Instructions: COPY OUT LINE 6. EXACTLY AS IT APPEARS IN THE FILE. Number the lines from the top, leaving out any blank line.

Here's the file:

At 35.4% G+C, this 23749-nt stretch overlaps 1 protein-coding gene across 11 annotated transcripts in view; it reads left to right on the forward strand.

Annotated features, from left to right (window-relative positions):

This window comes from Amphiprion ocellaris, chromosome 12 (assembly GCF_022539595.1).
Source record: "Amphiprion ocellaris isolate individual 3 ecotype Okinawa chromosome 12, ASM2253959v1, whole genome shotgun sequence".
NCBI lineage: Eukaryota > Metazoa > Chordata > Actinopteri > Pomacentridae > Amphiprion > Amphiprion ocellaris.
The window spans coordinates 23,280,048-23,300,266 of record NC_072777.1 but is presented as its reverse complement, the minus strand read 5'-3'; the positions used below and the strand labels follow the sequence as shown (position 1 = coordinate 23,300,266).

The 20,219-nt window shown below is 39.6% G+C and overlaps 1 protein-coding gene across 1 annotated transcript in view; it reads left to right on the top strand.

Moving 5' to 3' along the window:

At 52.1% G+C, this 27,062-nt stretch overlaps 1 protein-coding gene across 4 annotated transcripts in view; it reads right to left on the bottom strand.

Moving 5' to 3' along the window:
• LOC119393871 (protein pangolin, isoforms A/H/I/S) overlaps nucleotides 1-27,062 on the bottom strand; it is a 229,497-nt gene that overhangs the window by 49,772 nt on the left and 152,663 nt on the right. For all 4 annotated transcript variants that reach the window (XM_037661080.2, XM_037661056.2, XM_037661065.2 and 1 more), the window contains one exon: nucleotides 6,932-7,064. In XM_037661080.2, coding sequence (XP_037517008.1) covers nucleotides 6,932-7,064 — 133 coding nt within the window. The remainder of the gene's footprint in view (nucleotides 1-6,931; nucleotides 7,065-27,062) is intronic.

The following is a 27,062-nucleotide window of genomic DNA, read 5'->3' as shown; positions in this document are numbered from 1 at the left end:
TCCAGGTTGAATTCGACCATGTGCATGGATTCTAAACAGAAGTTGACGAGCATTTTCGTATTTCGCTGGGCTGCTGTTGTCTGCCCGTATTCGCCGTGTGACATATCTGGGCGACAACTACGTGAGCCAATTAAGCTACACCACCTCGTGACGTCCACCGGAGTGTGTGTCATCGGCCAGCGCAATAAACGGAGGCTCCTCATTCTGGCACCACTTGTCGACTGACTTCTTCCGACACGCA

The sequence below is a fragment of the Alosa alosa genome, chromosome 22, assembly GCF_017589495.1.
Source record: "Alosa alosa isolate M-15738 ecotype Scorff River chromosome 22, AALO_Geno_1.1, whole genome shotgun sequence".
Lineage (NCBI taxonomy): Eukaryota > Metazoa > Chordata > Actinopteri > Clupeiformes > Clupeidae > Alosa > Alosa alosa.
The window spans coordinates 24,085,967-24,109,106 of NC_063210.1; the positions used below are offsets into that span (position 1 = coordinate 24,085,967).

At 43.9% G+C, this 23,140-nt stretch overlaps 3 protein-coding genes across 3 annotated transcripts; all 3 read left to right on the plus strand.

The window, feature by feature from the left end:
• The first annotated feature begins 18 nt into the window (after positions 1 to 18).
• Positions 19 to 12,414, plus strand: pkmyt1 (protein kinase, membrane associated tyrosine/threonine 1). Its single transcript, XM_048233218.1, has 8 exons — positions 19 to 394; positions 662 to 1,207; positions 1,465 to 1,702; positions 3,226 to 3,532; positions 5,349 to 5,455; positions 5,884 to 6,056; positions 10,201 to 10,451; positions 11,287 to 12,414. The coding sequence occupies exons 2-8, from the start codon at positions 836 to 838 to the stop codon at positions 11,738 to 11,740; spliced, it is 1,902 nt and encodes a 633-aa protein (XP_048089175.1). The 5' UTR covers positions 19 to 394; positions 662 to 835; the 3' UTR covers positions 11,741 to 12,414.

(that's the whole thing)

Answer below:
The window spans coordinates 23,280,048-23,300,266 of record NC_072777.1 but is presented as its reverse complement, the minus strand read 5'-3'; the positions used below and the strand labels follow the sequence as shown (position 1 = coordinate 23,300,266).